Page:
Music and nature have always been close, the former often leans on the latter for meaning. There are symphonies of the sea and the mountains, idealised flashes of cod nightingales, “The Planets” (no link, you know at least some of it). All of this is beautiful of course, after seen as some kind of pinnacle of artistic achievement, but for these composers the raw sounds of nature themselves were a step too far. Music was about large scale structures evolving with moving parts that corresponded to rules of combination played on instruments using a man made system of tuning in order that these rules could be flexible enough to sustain the scale of its ambition. It’s not “natural” so much as people trying to formalise nature (and doing it very well let’s not forget).

Nightingales, on the other hand, were like crickets, something to sit about with, a relaxing noise. “Unspoilt”.

Look at “Blackbird” by The Beatles. What a great song about a bird. A bird that wants to be free, that also possesses a song of mind boggling complexity, a litany of obtuse angles and gritty clusters, swoops and bleeps of unimaginable dexterity. There are no familiar phrases, no repetitions (and some would say, therefore “no melody”) and tomorrow when you open your window it will be different again. And The Beatles, well, you have to give them credit,  the actual bird makes it on to the record. Just. And then the song comes crashing back in…but for a moment the two combine, and those avian psychedelic lines start dipping and diving around the earthbound chords. The song wins in the end of course, scales and arpeggios must triumph….nature, we can elevate you to art! The blackbird, “waiting for this moment to be free”, waits still. (It’s reference to the civil rights movement of the time seems even more appropriate over 50 years later).

Olivier Messiaen took the birds themselves a bit more seriously, and his attempts to capture their various songs seems an honest stab at the impossible, which then produces a kind of parallel art of almost equal complexity. Like a high end twitcher, he produced several volumes, catalogues of the stuff. It’s as if he is listening to the birds, taking instruction, a student of nature, acknowledging that in some way these animals are the original composersAs with any form of tribute, the greatest compliment is to come up with something new in response and so the birds inspire, but again are absorbed into a relatively mathematical world of post-war complexity (the “alpine chough” doesn’t actually sound like that) and western structural ambition. Again, this is transcendent music, but you can still only play it with practice and careful rote-style learning.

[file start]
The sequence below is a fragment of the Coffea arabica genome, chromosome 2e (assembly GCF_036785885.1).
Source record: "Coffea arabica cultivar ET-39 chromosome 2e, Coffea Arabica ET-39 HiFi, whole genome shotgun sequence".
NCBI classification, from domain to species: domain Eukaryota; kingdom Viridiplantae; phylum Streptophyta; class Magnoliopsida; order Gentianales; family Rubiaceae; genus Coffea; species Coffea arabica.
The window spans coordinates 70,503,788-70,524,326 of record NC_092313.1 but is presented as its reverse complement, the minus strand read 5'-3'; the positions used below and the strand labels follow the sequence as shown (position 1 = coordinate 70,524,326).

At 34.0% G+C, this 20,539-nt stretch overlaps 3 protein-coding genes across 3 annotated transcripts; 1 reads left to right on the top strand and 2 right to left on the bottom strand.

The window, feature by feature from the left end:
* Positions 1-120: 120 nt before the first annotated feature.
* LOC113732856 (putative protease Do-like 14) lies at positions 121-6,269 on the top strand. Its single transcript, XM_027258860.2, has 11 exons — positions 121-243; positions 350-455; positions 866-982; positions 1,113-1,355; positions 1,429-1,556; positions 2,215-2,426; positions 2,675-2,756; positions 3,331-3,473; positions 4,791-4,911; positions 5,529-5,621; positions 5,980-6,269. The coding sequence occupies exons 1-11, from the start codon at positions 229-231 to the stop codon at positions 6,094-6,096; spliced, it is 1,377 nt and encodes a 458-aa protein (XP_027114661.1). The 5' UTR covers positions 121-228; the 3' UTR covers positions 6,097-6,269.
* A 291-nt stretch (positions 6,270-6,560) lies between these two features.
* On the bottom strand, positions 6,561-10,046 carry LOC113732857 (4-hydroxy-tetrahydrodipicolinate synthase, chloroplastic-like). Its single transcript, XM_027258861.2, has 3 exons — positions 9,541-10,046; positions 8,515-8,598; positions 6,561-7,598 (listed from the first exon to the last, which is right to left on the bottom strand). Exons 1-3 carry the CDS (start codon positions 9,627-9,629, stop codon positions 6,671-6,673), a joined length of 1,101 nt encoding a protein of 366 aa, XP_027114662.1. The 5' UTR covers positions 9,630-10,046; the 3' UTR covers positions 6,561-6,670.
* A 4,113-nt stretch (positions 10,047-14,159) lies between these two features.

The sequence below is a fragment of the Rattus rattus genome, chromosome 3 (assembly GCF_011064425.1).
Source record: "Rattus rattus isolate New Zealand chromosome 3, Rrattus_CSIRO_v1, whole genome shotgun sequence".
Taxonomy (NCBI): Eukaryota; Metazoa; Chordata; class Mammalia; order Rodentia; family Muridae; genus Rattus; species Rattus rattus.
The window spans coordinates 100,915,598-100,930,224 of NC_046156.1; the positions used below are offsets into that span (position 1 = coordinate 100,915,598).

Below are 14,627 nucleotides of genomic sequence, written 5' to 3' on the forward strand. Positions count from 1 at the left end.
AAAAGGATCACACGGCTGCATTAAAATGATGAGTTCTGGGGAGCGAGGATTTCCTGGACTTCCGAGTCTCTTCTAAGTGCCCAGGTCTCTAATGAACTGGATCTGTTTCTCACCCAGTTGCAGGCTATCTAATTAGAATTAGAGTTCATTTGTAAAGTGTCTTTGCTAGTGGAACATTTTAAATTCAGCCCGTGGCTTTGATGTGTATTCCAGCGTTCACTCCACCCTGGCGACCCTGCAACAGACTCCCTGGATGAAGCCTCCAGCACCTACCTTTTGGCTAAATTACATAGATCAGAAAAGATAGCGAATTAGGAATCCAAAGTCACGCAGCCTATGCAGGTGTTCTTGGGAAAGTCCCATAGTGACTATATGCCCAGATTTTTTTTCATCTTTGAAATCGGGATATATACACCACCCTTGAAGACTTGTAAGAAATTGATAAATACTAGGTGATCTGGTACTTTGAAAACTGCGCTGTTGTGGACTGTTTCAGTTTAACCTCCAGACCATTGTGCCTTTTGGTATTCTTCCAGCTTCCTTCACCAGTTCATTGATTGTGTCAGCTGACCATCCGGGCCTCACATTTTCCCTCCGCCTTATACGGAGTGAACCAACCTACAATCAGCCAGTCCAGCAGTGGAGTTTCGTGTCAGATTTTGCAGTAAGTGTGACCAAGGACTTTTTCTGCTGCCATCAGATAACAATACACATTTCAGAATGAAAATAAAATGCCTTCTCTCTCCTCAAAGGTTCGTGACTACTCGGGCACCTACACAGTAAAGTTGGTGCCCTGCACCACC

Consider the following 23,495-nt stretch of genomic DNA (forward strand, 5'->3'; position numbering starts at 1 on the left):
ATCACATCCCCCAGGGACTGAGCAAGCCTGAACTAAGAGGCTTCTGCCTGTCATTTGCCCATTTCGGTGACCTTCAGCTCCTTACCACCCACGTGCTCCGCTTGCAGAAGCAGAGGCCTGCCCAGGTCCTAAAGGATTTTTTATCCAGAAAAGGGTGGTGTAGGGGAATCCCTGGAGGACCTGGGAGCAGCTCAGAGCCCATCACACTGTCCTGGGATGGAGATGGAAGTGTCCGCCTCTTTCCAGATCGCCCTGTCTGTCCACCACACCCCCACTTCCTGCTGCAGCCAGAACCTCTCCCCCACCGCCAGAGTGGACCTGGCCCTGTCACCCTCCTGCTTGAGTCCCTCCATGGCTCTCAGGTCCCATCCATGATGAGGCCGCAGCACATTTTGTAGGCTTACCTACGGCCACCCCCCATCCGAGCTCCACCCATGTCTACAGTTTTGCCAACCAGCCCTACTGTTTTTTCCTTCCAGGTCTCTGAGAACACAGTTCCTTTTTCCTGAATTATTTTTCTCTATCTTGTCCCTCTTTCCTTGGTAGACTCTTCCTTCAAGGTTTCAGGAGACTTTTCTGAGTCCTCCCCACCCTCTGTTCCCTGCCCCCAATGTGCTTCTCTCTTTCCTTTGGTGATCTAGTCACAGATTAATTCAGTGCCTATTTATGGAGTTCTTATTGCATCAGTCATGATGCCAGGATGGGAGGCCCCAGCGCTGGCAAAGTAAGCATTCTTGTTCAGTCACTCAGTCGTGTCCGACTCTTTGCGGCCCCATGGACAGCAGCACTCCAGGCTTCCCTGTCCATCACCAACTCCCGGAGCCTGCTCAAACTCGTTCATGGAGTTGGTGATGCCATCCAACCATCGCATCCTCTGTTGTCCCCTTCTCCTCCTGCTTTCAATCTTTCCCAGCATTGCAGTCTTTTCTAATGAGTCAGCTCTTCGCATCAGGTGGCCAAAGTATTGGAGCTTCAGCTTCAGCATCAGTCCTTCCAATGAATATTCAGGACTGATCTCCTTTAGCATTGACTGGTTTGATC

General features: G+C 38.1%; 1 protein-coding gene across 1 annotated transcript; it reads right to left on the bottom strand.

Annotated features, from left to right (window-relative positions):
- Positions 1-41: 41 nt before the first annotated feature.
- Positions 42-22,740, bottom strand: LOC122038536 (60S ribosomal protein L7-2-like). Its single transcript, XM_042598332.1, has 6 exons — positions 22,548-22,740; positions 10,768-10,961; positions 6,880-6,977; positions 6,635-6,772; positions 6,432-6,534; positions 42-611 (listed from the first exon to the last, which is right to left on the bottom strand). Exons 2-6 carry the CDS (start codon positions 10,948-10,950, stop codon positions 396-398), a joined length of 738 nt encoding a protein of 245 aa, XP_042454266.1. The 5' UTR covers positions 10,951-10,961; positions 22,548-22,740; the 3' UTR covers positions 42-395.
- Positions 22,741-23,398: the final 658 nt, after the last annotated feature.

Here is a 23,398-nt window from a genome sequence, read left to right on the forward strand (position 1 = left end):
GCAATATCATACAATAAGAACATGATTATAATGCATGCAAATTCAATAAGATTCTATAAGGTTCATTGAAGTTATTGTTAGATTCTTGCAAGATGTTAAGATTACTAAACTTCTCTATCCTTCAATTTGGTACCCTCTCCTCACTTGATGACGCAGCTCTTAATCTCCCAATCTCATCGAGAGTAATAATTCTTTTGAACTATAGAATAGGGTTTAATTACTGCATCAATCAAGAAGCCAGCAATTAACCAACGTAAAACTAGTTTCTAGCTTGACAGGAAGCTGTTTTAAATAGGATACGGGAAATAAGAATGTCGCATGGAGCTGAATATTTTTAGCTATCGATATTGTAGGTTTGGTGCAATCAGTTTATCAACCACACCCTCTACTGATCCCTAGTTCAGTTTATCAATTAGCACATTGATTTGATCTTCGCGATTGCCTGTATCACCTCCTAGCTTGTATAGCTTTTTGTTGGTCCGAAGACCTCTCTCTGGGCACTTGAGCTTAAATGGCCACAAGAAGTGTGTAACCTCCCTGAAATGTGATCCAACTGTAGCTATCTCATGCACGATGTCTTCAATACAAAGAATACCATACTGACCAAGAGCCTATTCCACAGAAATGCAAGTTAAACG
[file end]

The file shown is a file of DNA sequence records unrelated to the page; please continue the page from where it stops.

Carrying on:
With John Cage, we start to see the idea that music is what we say it is. We put a frame around it, we listen as opposed to hearing. Cage is unbothered by coincidences, mismatches, accidents…he relinquishes control. He accepts whatever happens, and makes it music by the level of attention given to it. For Gerald the Giraffe, the way into music is to stop searching for soul in Scottish Reels and simply listen to the wind through the trees. (Shakuhachi music from Japan often incorporates this sound as a real musical element, as if nature envelops the notes, or rather that they emerge from it). 

I’ve had to get rid of my fair share of western music thinking just to get to something else (I also kept a bit). When I improvise, I often imagine the way elements of nature appear to interact, grass  waving against immovable mountain, a cat hiding in a bush, Incy Wincy spider making her way up the water spout. This is necessarily the same when listening, as improvising is both playing and listening in the same action. As a player, I am simply a listener who can choose to contribute, and sometimes that is to let the fingers “blow” across the keys like leaves in the wind, the body following a natural impulse, the sounds landing where they will. Perhaps if we allow these sounds to become music, something like this can be seen by more of us as a natural way of making art. Like Gerald The Giraffe, you just need to put a frame around it.

(Thanks to “Giraffes Can’t Dance” by Giles Andreae and Guy Parker-Rees for the above quote and photo.)

 

 

Cats And The New Normal

Poor thing, I thought, that swelling looks painful. It’s right where you don’t want it, where the sun don’t shine as they say. He’s skinny and ginger, a mouser I reckon (perhaps the occasional lizard when rodents are scarce). Too thin for a domestic cat, although he looks well on it. But that lump….it looks serious.

It’s not. He isn’t ill. He is, in fact, is very well. Very well indeed. He jumps, he positively bounds. He’s full of beans. He has, actually, balls, the balls he was born with, which explains the lump. So yes, he’s very well indeed. What would T.S Eliot have said? Was MaCavity neutered?